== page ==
By legal, military and administrative means, Israel prohibits Palestinian construction and development on about 40% of West Bank land.

It includes about 70% of Area C where Israel maintains full control.

Off-limit areas include:

  • settlements and regional councils;
  • state land;
  • closed military zones;
  • nature reserves;
  • national parks;
  • area for Israel’s Separation Wall;
  • free-firing zones;
  • commercial locations;
  • no-go areas;
  • Jews-only roads;
  • checkpoints;
  • other barriers; and other exclusively Jewish areas.

Since 1967, Israel established 125 West Bank settlements, 100 outposts, and 12 neighborhoods.

Settler enclaves were built in East Jerusalem areas. They include the Old City’s Muslim Quarter, Silwan, Sheikh Jarrach, Mount of Olives, Ras al-Amud, Abu Dis, and Jabal al-Mukabber.

In 2005, 16 Gaza settlements were dismantled as part of Israel’s disengagement plan. Residents were shifted to other settlement locations.

Occupied Palestine reflects militarized colonization and discriminatory apartheid. It’s worse than what South Africa experienced. Separate and unequal is official Israeli policy.

Civil law governs settlers. Military orders deprive Palestinians of all fundamental rights. They have no control over their daily lives. Their land is systematically stolen.

Since Oslo, settler population tripled from around 200,000 in 1993 to about 600,000 today.

It’s growing exponentially. It’s on stolen Palestinian land. It doesn’t matter. Israel operates unaccountably.

Palestinian rights don’t matter. They’re denied free expression and movement. Their homes are bulldozed and destroyed. They’re uprooted and displaced.

They’re forbidden from returning to land once theirs. They’re denied redress.

West Bank reconfiguration plans intend to isolate them in ghettoized bantustans. Sovereign viability is impossible.

Two states once were possible. No longer. Israel controls around 60% of the West Bank.

It has much of East Jerusalem. More is added daily. When completed, Israel’s Annexation Wall will control over 10% of Palestine.

One state comprised of Israel and Occupied Palestine alone works now. Nothing else is viable.

Conditions for Palestinians are intolerable. Occupation, land theft, dispossessions, inequality, a permanent non-Jewish underclass, instability, and conflict reflect daily life.

Peace, equity and justice remain pure fantasy. Permanent militarized occupation is official Israeli policy.

From 1967 to 1977, around 30 settlements were established. They were mainly in Jordan Valley locations. Population numbered about 5,000.

Under Prime Minister Menachem Begin (1977 – 1983), things changed dramatically. A new pattern emerged.

Heartland/central ridge West Bank settlements were established. Construction tempo increased.

Dozens of new settlements were added. Increasing amounts of Palestinian land were stolen.

Construction today continues unabated. Palestinians are driven from their own land.

What they most value is being systematically confiscated. Self-determination remains a distant dream.

Separately, Netanyahu appeared on three Israeli television networks over the weekend. He defended the indefensible.

He called Operation Protective Edge successful. Palestinians must choose between “Hamas or peace.” Toppling Hamas remains an option, he said.

“I never removed the goal of toppling Hamas, and I am not doing that now,” he stressed.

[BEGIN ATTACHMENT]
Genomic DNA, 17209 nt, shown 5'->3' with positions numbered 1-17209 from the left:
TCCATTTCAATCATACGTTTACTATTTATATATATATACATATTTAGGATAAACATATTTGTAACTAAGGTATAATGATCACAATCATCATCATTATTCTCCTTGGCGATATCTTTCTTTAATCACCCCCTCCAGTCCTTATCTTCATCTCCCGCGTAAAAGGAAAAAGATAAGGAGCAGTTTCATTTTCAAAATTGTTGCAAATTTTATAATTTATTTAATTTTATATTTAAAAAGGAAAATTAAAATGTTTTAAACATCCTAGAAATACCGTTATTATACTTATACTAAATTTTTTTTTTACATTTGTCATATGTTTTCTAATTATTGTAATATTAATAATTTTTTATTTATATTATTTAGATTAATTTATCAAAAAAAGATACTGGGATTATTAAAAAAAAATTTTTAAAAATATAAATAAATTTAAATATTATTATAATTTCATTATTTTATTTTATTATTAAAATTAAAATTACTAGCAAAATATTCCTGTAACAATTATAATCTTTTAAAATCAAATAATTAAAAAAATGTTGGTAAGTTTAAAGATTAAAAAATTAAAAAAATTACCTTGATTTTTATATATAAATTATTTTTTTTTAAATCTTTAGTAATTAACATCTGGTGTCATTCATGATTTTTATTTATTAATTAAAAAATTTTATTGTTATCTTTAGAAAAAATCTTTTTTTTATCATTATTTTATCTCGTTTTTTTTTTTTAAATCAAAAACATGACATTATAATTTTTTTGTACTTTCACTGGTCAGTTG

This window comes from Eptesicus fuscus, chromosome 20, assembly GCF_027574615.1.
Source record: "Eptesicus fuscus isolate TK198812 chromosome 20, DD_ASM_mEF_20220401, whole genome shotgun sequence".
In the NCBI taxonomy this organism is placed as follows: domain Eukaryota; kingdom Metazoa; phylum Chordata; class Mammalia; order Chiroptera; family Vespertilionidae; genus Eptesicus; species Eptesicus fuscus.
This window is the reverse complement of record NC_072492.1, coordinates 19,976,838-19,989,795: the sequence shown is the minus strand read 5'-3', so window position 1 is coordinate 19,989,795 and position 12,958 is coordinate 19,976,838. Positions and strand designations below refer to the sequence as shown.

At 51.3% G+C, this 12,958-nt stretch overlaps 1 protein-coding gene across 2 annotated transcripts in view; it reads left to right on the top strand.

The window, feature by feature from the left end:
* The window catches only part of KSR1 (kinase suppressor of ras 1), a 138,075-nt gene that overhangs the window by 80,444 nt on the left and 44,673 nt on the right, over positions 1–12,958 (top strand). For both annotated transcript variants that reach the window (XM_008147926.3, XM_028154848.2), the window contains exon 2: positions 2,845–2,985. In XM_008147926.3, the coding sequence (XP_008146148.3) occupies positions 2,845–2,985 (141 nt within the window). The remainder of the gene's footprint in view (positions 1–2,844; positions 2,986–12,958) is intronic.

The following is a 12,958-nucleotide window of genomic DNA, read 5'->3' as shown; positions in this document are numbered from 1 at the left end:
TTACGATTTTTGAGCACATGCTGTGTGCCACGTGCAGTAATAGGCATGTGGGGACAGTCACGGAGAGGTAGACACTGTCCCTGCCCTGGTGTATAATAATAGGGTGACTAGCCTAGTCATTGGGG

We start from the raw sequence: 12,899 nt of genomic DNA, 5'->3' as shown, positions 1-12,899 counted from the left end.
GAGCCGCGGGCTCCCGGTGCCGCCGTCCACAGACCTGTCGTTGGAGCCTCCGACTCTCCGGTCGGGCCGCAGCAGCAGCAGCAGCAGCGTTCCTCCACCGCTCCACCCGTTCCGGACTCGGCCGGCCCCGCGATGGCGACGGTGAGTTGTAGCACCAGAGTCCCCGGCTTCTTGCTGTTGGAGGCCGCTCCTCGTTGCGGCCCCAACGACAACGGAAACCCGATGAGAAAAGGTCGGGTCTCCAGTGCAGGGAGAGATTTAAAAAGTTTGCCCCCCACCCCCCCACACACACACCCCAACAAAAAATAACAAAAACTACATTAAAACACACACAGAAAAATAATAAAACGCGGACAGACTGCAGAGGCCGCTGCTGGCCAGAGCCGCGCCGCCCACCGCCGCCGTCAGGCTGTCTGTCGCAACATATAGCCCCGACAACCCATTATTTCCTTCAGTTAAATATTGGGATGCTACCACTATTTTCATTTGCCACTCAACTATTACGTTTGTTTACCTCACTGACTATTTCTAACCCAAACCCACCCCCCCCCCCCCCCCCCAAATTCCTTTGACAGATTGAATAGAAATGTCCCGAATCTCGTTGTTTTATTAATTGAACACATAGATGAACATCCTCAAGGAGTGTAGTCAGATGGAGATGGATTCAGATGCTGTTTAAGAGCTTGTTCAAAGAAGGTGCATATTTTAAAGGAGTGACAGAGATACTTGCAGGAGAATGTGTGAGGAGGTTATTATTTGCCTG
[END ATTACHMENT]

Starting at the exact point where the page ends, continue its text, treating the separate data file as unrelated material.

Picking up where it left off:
“When I look around and see al-Qaida on the (Israeli/Syrian border), ISIS moving toward Jordan and already in Lebanon, with Hezbollah there already, supported by Iran, I defined the goal in the cabinet of delivering a hard blow to Hamas, and we did that.”

“I can not rule out the occupation of Gaza,” he added. “I don’t know if we will get to that.”

“I thought the best thing is to crush (Hamas). It might be that they are still there, but they are crushed, isolated and unable to smuggle in arms.”

“I think that creates a chance for prolonged quiet, but if not, I won’t bear a drizzle of rockets.”

Netanyahu left unexplained they’re virtually never preemptive. They follow Israeli aggression in self-defense.

It doesn’t matter. Palestinians are blamed for Israeli crimes. They repeat multiple times daily.

Western media ignore them. israel operates extrajudicially with impunity.

During the late stages of Operation Protective Edge alone, Israel conducted dozens of military incursions into Palestinian West Bank and East Jerusalem communities.

Civilian homes were raided pre-dawn. They were ransacked. Families were terrorized.

Dozens of Palestinians were arrested despite having committed no crimes.

In August, nearly 600 West Bank and East Jerusalem Palestinians were arrested. The Palestinian News & Information Agency (WAFA) called what happened “the cruelest arrest operations launched since mid-June.”

Since July 12, Israel kidnapped more than 2,000 Palestinians. They followed the killing of three settlers.

Despite no corroborating evidence, Israel automatically blamed Hamas. Mass West Bank and East Jerusalem arrests followed. So did Operation Protective Edge.

Collective punishment is official Israeli policy. The Hague Regulations, Geneva III, Geneva IV, Additional Protocols I and II as well as other international laws strictly prohibit it.

It doesn’t matter. Israeli accountability never follows.

Around 7,000 Palestinians languish in Israel’s gulag. It’s one of the world’s worst. The vast majority are political prisoners.

They include around 250 children and 19 women. Nearly 500 are serving life terms for wanting to live free on their own land in their own country.

Around 500 others are administratively detained without charges or trial. Six former Palestinian ministers are imprisoned. So are 36 legislators for belonging to the wrong political parties.